Poland's top politician said on Thursday that the government will seek reparations from Germany for the Nazis' World War II invasion and occupation of his country.

Main ruling party leader Jaroslaw Kaczynski said it is Poland's “obligation” to do so. He was speaking shortly ahead of the release a long-awaited report on the cost to the country of years of Nazi German occupation as it marks 83 years since the start of World War II.

Poland's right-wing government argues that the country which was the war's first victim has not been fully compensated by neighbouring Germany, which is now one of its major partners within the European Union. Top leaders including Kaczynski, who is Poland's chief policy maker, and Prime Minister Mateusz Morawiecki are to attend the ceremonial release of the report at the Royal Castle in Warsaw.

National observances

It is to be the main point of national observances of the anniversary of the war that began on September 1, 1939, with Nazi Germany's bombing and invading Poland, for more than five years of brutal occupation. A team of some 30 economists, historians and other experts have worked on the report since 2017. The issue has created bilateral tensions.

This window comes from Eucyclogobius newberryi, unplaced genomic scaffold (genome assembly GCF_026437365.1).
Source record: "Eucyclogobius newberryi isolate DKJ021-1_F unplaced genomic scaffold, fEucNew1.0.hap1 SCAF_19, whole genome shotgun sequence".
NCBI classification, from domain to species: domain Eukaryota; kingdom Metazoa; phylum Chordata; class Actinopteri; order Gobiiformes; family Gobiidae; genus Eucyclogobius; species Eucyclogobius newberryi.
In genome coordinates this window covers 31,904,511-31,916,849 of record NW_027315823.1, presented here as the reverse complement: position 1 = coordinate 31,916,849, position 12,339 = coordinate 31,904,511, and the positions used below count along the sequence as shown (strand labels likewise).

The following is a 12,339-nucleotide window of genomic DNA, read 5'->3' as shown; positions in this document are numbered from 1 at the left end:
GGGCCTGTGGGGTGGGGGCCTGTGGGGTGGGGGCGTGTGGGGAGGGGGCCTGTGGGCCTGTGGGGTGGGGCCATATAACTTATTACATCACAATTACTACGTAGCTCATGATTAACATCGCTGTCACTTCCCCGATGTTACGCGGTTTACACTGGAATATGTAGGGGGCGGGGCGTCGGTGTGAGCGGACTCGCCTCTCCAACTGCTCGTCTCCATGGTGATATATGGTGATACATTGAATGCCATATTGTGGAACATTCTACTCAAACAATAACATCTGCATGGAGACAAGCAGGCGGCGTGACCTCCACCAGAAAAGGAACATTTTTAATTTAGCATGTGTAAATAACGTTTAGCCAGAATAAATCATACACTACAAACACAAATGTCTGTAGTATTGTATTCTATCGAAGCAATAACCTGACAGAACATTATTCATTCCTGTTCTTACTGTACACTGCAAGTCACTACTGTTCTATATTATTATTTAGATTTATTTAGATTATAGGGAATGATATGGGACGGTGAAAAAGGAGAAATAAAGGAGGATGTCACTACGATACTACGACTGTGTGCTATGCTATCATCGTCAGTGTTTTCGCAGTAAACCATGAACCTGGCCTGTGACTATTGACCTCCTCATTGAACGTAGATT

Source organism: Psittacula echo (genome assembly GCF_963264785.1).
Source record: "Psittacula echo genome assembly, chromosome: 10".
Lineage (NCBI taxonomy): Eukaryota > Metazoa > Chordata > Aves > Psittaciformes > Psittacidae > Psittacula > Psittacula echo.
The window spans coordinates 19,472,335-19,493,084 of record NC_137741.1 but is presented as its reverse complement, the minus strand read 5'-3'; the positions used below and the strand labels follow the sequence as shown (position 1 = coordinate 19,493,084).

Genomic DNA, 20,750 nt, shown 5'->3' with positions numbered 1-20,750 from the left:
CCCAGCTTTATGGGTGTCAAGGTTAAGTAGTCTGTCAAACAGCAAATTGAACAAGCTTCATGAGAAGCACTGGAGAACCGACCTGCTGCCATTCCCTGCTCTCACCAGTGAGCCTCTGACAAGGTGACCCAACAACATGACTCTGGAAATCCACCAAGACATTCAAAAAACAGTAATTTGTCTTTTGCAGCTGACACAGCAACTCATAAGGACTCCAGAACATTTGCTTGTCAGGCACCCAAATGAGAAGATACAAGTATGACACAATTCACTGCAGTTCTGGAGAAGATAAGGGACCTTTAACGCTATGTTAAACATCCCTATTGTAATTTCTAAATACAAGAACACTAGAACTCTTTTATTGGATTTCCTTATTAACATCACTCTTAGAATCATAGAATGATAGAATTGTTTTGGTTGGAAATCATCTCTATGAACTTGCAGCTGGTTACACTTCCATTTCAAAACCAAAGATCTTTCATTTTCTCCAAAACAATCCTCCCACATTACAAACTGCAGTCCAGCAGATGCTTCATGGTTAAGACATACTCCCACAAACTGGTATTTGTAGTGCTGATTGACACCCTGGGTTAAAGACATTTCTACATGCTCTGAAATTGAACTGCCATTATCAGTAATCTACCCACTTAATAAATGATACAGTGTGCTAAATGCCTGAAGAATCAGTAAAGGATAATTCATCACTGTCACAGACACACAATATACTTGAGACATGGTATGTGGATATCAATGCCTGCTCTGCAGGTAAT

The war was “one of the most terrible tragedies in our history”, President Andrzej Duda said during early morning observances at the Westerplatte peninsula near Gdansk, one of the first places to be attacked in the Nazi invasion.

“Not only because it took our freedom, not only because it took our state from us, but also because this war meant millions of victims among Poland's citizens and irreparable losses to our homeland and our nation,” Duda said.

In Germany, the government's official for German-Polish cooperation, Dietmar Nietan, said in a statement that September 1 “remains a day of guilt and shame for Germany that reminds us time and again not to forget the crimes carried out by Germany” that are the “darkest chapter in our history” and still affect bilateral relations.

‘A united Europe’

Reconciliation offered by people in Poland is “the basis on which we can look toward the future together in a united Europe", Nietan said. Poland's government rejects a 1953 declaration by the country's then-communist leaders, under pressure from the Soviet Union, agreeing not to make any further claims on Germany.

Germany argues compensation was paid to East Bloc nations in the years after the war while territories that Poland lost in the East as borders were redrawn, were compensated with some of Germany's pre-war lands. Berlin calls the matter closed.

An opposition lawmaker, Grzegorz Schetyna, says the report is just a “game in the internal politics” and insists Poland needs to build good relations with Berlin. Some six million of Poland's citizens, including three million Jews, were killed in the war and its industry, infrastructure and culture suffered huge losses.

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